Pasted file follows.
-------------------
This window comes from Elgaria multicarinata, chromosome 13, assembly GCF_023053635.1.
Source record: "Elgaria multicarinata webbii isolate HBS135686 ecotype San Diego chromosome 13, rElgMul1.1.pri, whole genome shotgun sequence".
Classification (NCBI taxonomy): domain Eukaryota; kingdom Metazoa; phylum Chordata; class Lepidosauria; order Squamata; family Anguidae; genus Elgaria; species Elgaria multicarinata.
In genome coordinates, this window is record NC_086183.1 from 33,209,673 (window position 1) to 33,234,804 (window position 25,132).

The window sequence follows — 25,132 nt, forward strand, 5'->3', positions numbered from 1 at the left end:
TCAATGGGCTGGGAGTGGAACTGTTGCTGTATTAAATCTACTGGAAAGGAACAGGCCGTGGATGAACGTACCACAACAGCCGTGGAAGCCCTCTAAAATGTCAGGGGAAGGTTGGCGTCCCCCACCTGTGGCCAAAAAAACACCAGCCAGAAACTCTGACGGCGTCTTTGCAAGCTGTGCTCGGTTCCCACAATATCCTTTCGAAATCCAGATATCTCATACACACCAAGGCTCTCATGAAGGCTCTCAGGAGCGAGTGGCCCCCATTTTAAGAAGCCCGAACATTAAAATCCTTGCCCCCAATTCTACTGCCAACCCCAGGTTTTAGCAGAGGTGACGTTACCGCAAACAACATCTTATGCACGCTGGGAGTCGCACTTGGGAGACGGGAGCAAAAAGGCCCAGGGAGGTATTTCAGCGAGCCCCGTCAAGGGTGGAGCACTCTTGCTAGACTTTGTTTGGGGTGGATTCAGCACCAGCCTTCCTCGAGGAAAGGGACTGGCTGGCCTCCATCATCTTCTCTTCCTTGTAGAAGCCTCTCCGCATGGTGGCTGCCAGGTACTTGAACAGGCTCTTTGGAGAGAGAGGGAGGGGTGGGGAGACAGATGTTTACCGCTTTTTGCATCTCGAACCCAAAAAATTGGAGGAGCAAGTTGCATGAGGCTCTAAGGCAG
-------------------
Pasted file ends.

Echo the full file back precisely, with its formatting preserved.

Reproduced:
This window comes from Elgaria multicarinata, chromosome 13, assembly GCF_023053635.1.
Source record: "Elgaria multicarinata webbii isolate HBS135686 ecotype San Diego chromosome 13, rElgMul1.1.pri, whole genome shotgun sequence".
Classification (NCBI taxonomy): domain Eukaryota; kingdom Metazoa; phylum Chordata; class Lepidosauria; order Squamata; family Anguidae; genus Elgaria; species Elgaria multicarinata.
In genome coordinates, this window is record NC_086183.1 from 33,209,673 (window position 1) to 33,234,804 (window position 25,132).

The window sequence follows — 25,132 nt, forward strand, 5'->3', positions numbered from 1 at the left end:
TCAATGGGCTGGGAGTGGAACTGTTGCTGTATTAAATCTACTGGAAAGGAACAGGCCGTGGATGAACGTACCACAACAGCCGTGGAAGCCCTCTAAAATGTCAGGGGAAGGTTGGCGTCCCCCACCTGTGGCCAAAAAAACACCAGCCAGAAACTCTGACGGCGTCTTTGCAAGCTGTGCTCGGTTCCCACAATATCCTTTCGAAATCCAGATATCTCATACACACCAAGGCTCTCATGAAGGCTCTCAGGAGCGAGTGGCCCCCATTTTAAGAAGCCCGAACATTAAAATCCTTGCCCCCAATTCTACTGCCAACCCCAGGTTTTAGCAGAGGTGACGTTACCGCAAACAACATCTTATGCACGCTGGGAGTCGCACTTGGGAGACGGGAGCAAAAAGGCCCAGGGAGGTATTTCAGCGAGCCCCGTCAAGGGTGGAGCACTCTTGCTAGACTTTGTTTGGGGTGGATTCAGCACCAGCCTTCCTCGAGGAAAGGGACTGGCTGGCCTCCATCATCTTCTCTTCCTTGTAGAAGCCTCTCCGCATGGTGGCTGCCAGGTACTTGAACAGGCTCTTTGGAGAGAGAGGGAGGGGTGGGGAGACAGATGTTTACCGCTTTTTGCATCTCGAACCCAAAAAATTGGAGGAGCAAGTTGCATGAGGCTCTAAGGCAG